Mulling her options and poking around job boards in the summer of 2017, Asher came across a Part-Time Program Evaluator position with a company called Ripple Effect. It looked intriguing, but she hesitated. When she resumed her search a week later, there it was again. And the week after that. For someone who believes that everything is connected, Asher took a leap and applied. She interviewed with Ripple Effect’s Research & Evaluation Director, Kristy Riordan, who was impressed by more than Asher’s portfolio and experience—she was drawn to Asher’s curious mind, interest in human behavior, and drive to help people and give back. Asher was hired in July, and her role, responsibility, and volume only accelerated from there.
Surrounded by a team of equally curious, adaptable colleagues, her position grew quickly in a short time. “When you’re in business with yourself,” she explains, “You learn about yourself.” The managerial skills Asher learned from running her consulting business served her well at Ripple. “I had learned how to communicate with clients well: managing expectations, which sometimes exceed capacity; defining and negotiating desires and needs; developing strong game plans—I brought that knowledge with me and shared what I knew with the team around me.”
Navigating the Currents
Because Asher views everything as connected, “You are where you’re supposed to be” is one of her credos. So, as a researcher she meets people where they are, and zeroes in on present-tense desires, motivations, and feelings to uncover insights. Speaking frankly, Asher shares her keys to success for researchers and consultants alike: the discipline to take a step back and look behind the scenes; remaining objective and divorcing yourself from agendas or foregone conclusions; patience in processing, because it takes time for light bulbs to go off; and the autonomy to trust yourself to do a job right.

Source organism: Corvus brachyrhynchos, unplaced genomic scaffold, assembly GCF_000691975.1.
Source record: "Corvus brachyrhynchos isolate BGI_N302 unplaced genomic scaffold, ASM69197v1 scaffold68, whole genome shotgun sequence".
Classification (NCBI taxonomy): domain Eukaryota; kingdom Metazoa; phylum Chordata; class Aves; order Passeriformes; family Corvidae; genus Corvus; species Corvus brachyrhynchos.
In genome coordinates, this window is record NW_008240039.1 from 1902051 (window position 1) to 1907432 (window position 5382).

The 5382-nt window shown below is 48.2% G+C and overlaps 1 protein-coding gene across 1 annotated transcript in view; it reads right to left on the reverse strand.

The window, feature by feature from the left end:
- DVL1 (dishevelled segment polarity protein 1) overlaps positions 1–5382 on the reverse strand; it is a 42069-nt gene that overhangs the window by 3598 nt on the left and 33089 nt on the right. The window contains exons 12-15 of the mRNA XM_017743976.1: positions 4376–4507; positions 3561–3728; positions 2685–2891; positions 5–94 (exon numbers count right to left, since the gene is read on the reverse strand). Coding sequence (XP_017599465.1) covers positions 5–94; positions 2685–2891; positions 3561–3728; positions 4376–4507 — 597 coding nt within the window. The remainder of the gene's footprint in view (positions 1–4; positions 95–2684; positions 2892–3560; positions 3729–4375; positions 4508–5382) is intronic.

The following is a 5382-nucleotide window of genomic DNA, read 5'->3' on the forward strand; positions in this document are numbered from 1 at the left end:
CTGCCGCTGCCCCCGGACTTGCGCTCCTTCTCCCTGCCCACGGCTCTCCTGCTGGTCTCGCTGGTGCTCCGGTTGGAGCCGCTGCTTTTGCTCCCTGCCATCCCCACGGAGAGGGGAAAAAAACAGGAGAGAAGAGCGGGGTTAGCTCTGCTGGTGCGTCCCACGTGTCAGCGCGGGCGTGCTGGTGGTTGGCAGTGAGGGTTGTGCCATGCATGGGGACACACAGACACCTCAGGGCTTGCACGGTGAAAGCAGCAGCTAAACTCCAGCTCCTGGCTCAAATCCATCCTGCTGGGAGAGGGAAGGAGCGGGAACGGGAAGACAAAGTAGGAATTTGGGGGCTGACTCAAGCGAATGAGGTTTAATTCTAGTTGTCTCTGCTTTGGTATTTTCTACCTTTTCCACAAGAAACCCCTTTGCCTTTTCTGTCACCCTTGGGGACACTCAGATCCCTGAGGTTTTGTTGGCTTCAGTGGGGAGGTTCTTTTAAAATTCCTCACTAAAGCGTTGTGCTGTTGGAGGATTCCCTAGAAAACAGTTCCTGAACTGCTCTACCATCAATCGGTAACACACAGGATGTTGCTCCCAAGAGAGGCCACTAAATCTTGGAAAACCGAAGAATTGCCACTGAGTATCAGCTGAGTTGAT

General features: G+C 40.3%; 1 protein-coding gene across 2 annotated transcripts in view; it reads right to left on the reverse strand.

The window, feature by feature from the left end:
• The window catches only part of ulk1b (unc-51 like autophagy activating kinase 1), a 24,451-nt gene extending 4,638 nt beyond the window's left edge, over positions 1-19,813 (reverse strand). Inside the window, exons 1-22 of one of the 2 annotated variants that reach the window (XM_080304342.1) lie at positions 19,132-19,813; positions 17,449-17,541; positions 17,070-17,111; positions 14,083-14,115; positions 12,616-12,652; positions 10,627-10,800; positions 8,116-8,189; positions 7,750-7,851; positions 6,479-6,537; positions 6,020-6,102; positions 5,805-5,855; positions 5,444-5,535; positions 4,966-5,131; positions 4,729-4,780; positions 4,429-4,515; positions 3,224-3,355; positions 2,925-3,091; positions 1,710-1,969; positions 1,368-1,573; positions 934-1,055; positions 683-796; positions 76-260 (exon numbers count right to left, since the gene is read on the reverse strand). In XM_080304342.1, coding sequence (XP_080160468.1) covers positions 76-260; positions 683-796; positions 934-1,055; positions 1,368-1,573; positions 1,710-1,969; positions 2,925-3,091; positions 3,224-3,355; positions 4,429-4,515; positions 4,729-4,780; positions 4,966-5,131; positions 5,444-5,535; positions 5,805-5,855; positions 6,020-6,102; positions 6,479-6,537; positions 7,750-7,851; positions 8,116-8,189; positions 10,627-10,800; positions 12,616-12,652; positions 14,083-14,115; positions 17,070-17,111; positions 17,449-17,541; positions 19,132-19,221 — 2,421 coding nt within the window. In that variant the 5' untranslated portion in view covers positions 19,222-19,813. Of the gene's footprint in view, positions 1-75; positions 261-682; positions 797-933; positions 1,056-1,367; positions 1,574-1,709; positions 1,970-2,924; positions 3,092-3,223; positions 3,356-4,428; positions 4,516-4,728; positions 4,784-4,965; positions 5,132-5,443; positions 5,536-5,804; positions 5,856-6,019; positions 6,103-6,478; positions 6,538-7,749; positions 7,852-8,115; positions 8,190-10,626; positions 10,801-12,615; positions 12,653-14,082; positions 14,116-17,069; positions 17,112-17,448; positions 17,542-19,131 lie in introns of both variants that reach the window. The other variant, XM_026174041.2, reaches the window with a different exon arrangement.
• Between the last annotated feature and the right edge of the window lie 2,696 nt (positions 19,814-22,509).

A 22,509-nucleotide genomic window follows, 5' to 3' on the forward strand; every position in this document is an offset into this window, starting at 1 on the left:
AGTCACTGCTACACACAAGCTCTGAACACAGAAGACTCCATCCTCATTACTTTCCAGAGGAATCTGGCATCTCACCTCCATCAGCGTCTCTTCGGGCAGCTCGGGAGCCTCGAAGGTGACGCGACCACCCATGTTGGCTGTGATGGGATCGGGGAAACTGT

Taking a step back is something that we could all do more of, but for Asher, it’s imperative to both her research and her mind. She’s an avid swimmer, the perfect activity for an already-active brain.
“I have sixteen different tracks going through my head at any given time,” Asher deadpans. “I’ve counted.” Not to be mistaken for an inability to focus or an overactive attention span, Asher discovered at an early age that her thoughts are connected and integrated—that whatever she’s thinking about has a relation to whatever idea floats alongside it. “My brain has to be busy with sixteen different things. I could be analyzing data and thinking about other data, thinking about multiple projects, what I want to write or teach next. Those all exist at once, but I can focus on each one of them with insane amounts of attention.” Think of an Olympic pool, separated into sixteen parallel lanes, side by side. Those are Asher’s thoughts, and she has a bird’s eye view of it all.
“I have to swim to process,” Asher explains. “It gets my endorphins firing, and ideas flow through me as I flow through the water. It’s perfect harmony.” It makes sense, too—constant motion, progress through resistance, the body and mind working together among a free stream of ideas. This is how Asher can connect seemingly insignificant data points from her research with larger theories about how the world works. By the time she’s exited the pool, she just may have a breakthrough conclusion.
Bringing it Back Home
What keeps Asher going after the swim is over, though? After she’s helped spot something no one else could and made another client successful? The answer, unlike most qualitative inquiries, is shockingly simple: “Easy—my family.” Her eyes glisten and a smile breaks out, “Every day they remind me of the impact I’m making, and I take little pieces of them with me everywhere I go. As I’m trying to help people, they help me be a better person.”
Beyond the home and the office, Asher pays it forward. She spends time working with young researchers, sharing advice and tips, and motivating them to pursue their interests and passions. “I work with them to develop and enhance their skills, of course,” she explains, “But I really try to increase their confidence in their abilities to perform research.” For aspiring researchers, Asher recommends joining the American Evaluation Association, noting their blogs, chats, and continuing educational courses, as great sources learning and networking.
At Ripple Effect, she’s an invaluable source of advice and expertise, a go-to for all things research, and it’s no surprise that the Research & Evaluation team has satisfied clients—and secured new ones—since Asher joined nearly two years ago.
Would she change anything about her journey? Is there anything she would have done differently?
“No way,” she says without hesitation. “I’m in exactly the place I’m supposed to be.”
And we couldn’t be happier to have her here.
Interested in research? Drawn to Asher’s story? Just want to say hello? Reach out! Asher loves to share advice and connect with curious minds. Connect with her on LinkedIn or drop her an email at KBeckwitt@RippleEffect.com.